When I began my little journey to fitness my stats looked a lot like yours. I'll share what worked for me.
5 to 6 days a week for 30 to 45 minutes
This will be something you will want to have as a goal to work up to. I would hate for you to burn out the first two weeks trying to get in the cardio 45 minutes of day and 6 days a week and lose your enthusiasm for it on the third week. Set a goal of maybe three days the first week of 30 minutes and then in three weeks add fourth or fifth day. In either case try to get it in as often as you can and as consistently as you can but always take a break at least one day a week from your cardio and certainly when your body tells you absolutely no. I also want to give a second vote to KAW suggestion to HIIT training. Again, more intensity, less time needed to do the cardio session and has a great "afterburn" or post workout increase to your metabolism.
3 days a week for now. Change your program every four weeks and aim for a lifting of goal of 4 to 5 days a week if possible.
To begin one set of 8 to 10 or 12 reps is about where you want to be. Eventually add a second set and a third in the coming weeks. Be certain to select a weight that is challenging to the point of near failure on the last two to three reps.
You will need to work all your major muscle groups. Lifting has been shown to increase your resting metabolic rate long after your workouts are over
It has burns fat too. Cardio isn't the only thing in our toolbox here. In my case, I really didn't notice changes in my body until I began lifting. Heavy. And then wow, let me tell you it was like I found the fountain of youth or something. Really. Lift the weights. I would suggested getting/using the manual that may have come with your home gym. There is also nothing wrong with augmenting with a few dumbells in my opinion either. Great places to start for an intro into lifting is http://www.stumptuous.com/cms/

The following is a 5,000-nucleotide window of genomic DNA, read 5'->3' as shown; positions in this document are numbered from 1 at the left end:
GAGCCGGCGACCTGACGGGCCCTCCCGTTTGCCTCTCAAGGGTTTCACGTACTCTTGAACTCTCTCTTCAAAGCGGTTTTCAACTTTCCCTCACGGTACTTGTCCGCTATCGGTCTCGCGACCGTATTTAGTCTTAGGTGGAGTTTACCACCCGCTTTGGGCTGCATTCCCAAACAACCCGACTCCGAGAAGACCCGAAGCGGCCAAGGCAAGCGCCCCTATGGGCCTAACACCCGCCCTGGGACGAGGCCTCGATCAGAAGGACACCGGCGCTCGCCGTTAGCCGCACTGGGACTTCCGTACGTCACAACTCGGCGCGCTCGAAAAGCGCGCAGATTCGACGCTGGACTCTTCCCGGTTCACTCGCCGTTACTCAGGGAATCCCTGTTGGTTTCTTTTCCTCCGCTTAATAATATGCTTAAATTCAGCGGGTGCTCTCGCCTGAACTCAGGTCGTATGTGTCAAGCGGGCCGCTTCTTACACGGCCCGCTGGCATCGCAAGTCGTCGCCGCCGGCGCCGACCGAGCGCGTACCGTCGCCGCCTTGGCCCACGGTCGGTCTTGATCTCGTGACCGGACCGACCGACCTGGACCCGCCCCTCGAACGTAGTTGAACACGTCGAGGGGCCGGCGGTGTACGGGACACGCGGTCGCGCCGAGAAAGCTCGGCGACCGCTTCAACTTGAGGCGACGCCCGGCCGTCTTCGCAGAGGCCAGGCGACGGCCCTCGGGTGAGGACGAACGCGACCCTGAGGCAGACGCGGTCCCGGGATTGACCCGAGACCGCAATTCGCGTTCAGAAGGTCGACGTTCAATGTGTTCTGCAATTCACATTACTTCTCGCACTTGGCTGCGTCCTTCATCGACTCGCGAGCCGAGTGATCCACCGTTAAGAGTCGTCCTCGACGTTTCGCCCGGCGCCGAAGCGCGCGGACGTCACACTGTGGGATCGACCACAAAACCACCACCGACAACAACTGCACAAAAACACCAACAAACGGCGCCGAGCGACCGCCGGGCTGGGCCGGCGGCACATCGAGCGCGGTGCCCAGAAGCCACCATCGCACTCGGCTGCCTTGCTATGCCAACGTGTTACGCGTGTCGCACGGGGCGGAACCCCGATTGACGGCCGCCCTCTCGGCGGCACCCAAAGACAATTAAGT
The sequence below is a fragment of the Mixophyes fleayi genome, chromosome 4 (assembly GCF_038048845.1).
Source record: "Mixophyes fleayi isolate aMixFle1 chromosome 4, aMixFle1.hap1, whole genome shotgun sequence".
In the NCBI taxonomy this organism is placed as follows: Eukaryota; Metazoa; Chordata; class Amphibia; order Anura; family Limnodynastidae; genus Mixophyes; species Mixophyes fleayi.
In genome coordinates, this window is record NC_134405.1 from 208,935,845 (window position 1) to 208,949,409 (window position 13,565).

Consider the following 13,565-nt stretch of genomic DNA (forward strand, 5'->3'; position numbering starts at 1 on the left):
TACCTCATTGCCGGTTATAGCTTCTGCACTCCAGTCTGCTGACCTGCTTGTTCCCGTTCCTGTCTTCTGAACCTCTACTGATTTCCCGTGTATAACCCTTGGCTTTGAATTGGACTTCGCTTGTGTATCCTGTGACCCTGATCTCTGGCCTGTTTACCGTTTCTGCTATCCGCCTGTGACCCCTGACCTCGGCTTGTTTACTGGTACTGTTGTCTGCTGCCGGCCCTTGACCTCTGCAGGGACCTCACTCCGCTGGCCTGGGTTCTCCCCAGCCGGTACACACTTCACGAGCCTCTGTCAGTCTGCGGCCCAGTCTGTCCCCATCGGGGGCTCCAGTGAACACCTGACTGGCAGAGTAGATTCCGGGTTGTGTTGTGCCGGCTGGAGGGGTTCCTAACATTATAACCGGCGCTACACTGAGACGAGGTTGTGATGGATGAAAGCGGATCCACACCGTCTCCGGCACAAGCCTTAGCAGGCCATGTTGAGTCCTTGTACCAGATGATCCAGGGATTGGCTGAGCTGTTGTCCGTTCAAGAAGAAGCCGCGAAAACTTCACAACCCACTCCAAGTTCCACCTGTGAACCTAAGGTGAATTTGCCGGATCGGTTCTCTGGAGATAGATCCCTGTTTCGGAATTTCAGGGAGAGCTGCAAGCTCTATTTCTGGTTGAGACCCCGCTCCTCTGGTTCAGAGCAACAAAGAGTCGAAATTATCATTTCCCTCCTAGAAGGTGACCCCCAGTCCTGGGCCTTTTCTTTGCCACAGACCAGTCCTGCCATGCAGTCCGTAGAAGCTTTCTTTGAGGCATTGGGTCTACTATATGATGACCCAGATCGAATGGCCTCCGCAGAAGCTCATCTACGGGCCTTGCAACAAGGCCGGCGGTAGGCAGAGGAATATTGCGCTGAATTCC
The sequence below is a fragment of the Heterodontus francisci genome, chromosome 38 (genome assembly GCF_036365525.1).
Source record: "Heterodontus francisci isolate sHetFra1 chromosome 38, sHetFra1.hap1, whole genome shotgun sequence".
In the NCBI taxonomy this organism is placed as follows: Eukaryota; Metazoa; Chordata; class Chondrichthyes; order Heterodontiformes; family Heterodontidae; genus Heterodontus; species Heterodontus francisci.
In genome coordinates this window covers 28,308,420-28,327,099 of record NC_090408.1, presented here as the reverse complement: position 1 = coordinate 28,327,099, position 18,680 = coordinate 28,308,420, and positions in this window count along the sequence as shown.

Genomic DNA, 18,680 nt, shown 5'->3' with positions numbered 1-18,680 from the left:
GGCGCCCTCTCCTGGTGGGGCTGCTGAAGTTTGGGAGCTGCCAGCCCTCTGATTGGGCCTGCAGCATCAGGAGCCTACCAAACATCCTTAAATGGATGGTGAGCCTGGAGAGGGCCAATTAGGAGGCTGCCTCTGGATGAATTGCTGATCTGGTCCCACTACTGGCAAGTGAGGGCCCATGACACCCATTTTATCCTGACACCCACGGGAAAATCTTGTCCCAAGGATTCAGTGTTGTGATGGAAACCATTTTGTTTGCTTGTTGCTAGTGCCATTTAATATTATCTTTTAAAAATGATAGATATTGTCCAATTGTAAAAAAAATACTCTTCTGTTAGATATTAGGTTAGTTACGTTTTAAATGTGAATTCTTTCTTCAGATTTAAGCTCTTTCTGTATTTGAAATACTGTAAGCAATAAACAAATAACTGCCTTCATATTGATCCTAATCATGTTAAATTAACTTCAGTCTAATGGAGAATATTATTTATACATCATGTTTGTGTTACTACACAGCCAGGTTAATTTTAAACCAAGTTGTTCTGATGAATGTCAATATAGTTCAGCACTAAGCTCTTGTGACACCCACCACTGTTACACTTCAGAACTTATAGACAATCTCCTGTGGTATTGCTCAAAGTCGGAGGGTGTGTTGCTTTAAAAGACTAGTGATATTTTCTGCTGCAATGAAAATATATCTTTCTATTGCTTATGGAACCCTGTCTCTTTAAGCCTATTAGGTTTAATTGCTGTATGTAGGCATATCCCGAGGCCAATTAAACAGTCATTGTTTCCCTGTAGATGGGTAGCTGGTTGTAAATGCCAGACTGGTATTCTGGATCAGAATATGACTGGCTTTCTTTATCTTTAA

Often the free weight(dumbell) exercises will also assist you in building strong core muscles if
you are using proper form/posture. Those muscles are the "girdle" that keeps your body in place while you lifting. Generally, shoulders pulled back and down away from your ears, and chin slightly up. Crunches are okay...
but more effective will be things that use more of your core such as planks and there are so many versions of these. Take a look at youtube for ideas.
Stretch! every day. Post workout is the best time and make it a nice slow stretch until you hit slight discomfort. Note how far your stretch is and hold it a few moments and see if you can take it just a little bit further in the next few moments. If not, try again the next day. This period post workout is important because your muscles are all warmed up and capable of a good healthy stretch. It also allows time for the blood that may be pooled in the extremities to return back to your head and core as well as help in the removal of lactic acid from your lifting session. (helps to be less sore the next day)
DRINK LOTS OF IT
It's 85% of success in removing unwanted bulges from the body. At least that's what everyone else has reported and researched. I agree it is very important and without a clean diet I was unable to lose the weight. But really, there is something that clicks when all three are done together: clean eating, cardio, lifting, they kind of feed off of each other. Eventually you may even look at a piece of food and think
Will this improve my workout for tomorrow morning, instead of the push and pull you may feel about wanting a piece of food but not wanting it to show up on your hips.
One thing I would also like to reinforce. YOU CAN NOT SPOT REDUCE. We did not eat something and decide it should go on our glutes. Nor can we dictate that this cardio session will remove the fat deposit on our thighs today.
Do the cardio knowing that it will come from where it will be come and just be patient with the process. It does work.
Now go get busy.